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Here is Pseudo code using libpq.so;but it does not go as what I think.

transaction begin

re1 = [select ics_time from table1 where c1=c11, c2=c22, c3=c33, c4=c44 for update];

if(re1 satisfies the condition)
   re2 = [select id where c1=c11, c2=c22, c3=c33, c4=c44 for update];
   delete from table1 where id = re2;
   delete from table2 where id = re2;
   delete from table3 where id = re3;
   insert a new record into table1,table2,table3 with the c1,c2,c3,c4 as primary keys;
commit or rollback

Note that c1,c2,c3,c4 are all set as the primary key in the database, so it is only one row with these keys in the database.

What confuses me is as follows:

  1. There are two "select for update" which will lock the same row. In this code, does the second SQL statement wait for the exclusive lock blocked by the first statement? But, the actual situation is that it does not happen.
  2. Something occurs beyond my expectation. In the log, I see a large number of duplicate insert errors. In my opinion that the "select for update " locks the row with the unique for keys, two processes go serially. The insert operation goes after a delete. How can these duplicate insertation occur? Doesn't the "select for update" add an exclusive lock to the row, which blocks all other processes that want to lock the same row?
share|improve this question
Your pseudo-code makes no sense. You aren't filtering any rows in your SELECT FOR UPDATEs. You say the primary keys are (c1,c2,c3,c4) on the tables in question but then delete by some new column "id". Try providing actual SQL that actually shows the problem. –  Richard Huxton Mar 31 '13 at 7:05
id is the foreign key which links table1,table2 and table3, id is selected from the second "select for update". Does it make any sense?@RichardHuxton –  venus.w Mar 31 '13 at 7:15
no, how can it make sense? You aren't selecting "id" in the second "select for update" and you aren't inserting it later. Show some actual SQL that reproduces the problem then people can see what you mean. –  Richard Huxton Mar 31 '13 at 7:18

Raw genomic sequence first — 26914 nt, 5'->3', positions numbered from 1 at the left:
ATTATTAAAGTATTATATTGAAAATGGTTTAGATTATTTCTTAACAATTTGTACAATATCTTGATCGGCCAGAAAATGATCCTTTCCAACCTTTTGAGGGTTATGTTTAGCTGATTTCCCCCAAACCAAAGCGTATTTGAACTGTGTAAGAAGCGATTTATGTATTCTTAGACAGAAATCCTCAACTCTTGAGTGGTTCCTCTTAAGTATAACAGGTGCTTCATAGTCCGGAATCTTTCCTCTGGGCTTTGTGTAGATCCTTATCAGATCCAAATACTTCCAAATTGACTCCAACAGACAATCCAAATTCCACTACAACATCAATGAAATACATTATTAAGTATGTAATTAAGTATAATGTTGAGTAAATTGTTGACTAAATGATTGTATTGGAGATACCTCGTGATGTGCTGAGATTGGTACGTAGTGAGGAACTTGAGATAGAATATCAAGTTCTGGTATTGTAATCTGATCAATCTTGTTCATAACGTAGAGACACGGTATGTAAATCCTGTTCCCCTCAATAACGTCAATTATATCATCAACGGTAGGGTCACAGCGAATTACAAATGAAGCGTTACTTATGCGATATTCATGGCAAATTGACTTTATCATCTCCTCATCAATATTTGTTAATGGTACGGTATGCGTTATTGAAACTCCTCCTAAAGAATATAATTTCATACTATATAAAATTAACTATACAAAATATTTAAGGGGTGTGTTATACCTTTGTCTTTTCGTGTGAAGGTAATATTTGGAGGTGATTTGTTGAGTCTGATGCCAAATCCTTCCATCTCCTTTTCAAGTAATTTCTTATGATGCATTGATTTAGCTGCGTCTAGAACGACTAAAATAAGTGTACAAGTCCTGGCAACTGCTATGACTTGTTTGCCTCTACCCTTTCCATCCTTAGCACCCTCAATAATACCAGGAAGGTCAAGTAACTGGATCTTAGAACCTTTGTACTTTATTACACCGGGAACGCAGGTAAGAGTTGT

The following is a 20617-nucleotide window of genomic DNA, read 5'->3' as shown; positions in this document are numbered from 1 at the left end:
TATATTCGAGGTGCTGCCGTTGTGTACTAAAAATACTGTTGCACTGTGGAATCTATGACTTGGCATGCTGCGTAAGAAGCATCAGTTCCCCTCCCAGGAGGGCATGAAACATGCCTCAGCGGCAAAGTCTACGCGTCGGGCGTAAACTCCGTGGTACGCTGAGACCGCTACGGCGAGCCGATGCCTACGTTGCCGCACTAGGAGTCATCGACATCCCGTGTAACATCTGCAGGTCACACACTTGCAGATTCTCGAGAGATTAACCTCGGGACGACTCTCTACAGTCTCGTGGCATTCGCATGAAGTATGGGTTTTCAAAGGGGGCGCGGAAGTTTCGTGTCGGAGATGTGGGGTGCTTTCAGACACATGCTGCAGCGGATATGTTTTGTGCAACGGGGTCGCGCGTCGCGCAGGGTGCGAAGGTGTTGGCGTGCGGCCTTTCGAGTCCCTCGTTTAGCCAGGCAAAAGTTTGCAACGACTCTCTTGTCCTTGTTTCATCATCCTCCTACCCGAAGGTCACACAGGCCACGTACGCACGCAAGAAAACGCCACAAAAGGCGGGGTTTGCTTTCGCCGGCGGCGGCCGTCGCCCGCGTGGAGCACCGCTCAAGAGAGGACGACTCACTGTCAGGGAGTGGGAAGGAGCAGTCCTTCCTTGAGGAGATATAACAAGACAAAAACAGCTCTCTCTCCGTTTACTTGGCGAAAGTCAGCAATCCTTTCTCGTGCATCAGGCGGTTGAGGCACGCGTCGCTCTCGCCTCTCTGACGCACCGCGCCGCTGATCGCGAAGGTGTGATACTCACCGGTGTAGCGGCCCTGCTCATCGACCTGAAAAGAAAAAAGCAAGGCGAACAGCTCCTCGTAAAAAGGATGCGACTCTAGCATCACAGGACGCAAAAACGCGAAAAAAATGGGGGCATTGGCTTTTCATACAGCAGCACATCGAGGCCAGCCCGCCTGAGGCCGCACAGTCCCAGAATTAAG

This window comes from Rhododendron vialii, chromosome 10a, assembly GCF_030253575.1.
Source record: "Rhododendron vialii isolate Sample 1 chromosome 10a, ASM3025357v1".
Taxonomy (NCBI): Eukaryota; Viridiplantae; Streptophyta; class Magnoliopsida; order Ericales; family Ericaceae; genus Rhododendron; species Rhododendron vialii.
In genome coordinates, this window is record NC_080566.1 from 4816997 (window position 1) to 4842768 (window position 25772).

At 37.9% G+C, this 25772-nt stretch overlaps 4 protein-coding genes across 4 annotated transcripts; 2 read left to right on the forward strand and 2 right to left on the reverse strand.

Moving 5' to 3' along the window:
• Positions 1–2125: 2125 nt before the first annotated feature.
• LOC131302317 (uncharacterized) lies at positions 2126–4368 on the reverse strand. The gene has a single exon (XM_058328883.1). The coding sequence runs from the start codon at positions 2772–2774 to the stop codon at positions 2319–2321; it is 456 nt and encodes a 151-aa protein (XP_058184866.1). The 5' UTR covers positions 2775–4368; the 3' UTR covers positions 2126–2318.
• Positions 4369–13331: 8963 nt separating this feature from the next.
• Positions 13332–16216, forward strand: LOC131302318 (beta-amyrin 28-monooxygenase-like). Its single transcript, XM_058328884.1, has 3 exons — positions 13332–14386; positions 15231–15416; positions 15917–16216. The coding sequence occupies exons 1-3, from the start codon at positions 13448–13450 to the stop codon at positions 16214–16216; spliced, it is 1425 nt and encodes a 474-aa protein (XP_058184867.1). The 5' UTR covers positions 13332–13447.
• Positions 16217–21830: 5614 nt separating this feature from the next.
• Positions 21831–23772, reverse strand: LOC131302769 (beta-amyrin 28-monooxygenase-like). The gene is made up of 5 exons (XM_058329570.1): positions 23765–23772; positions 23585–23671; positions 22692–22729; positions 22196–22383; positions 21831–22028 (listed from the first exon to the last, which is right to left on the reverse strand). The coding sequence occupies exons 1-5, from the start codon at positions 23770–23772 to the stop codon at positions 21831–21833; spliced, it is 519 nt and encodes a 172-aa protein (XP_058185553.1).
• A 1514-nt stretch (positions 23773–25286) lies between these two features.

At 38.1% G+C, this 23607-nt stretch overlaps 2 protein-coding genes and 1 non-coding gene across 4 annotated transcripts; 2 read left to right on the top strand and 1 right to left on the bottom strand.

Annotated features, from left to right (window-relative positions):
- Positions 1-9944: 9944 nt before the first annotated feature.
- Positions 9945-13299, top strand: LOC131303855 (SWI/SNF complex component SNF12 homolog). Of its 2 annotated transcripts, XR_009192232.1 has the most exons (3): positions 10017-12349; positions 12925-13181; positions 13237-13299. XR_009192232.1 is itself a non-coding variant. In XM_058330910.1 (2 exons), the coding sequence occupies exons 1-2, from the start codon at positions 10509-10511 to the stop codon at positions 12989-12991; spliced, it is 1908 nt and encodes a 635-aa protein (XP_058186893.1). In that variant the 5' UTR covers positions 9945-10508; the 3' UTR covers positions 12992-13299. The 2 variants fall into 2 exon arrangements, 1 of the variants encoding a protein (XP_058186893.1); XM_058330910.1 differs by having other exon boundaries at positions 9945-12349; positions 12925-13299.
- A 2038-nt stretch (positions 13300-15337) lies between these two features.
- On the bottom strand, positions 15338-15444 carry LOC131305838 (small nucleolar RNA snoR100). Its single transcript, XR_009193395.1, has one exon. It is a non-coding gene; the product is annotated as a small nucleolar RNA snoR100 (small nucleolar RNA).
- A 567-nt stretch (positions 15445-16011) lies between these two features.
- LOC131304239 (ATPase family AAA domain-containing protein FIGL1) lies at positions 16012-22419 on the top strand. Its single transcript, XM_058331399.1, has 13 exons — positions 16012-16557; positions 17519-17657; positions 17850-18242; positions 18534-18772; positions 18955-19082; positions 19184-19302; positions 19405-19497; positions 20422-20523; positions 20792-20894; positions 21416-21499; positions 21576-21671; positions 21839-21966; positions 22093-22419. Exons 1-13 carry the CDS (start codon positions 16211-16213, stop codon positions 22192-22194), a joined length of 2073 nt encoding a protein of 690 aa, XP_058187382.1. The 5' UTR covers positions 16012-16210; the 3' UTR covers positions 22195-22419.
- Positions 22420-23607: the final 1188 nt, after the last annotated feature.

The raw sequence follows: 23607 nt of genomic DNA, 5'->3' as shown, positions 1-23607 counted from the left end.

Sorry, I make some mistakes in the pseudo-code, it is corrected now, does it make sense?@RichardHuxton –  venus.w Mar 31 '13 at 7:27
No - there are still clearly errors. Please just post real SQL that shows the problem. –  Richard Huxton Mar 31 '13 at 8:47

1 Answer 1

Regarding your first point: Locks are not held by the statement, locks are held by the surrounding transaction. Your pseudo-code seems to use one connections with one transaction which in turn uses several statements. So the second SELECT FOR UPDATE is not blocked by the first. Read the docs about locking for this:

[...]An exclusive row-level lock on a specific row is automatically acquired when the row is updated or deleted. The lock is held until the transaction commits or rolls back, just like table-level locks. Row-level locks do not affect data querying; they block only writers to the same row.

Otherwise it would be very funny, if a transaction could block itself so easily.

Regarding your second point: I cannot answer this because a) your pseudo code is to pseudo for this problem and b) I don't understand what you mean by "processes" and the exact usecase.

share|improve this answer
I run several processes or threads which contains the pseudo code above,so,multi-processes can be seem as multi-users connected to the database. Does it make any sense? @A.H. –  venus.w Mar 31 '13 at 7:19
sorry, I make mistakes in the above pseudo-code, it has been corrected now, can you see it clearly? @A.H. –  venus.w Mar 31 '13 at 7:29

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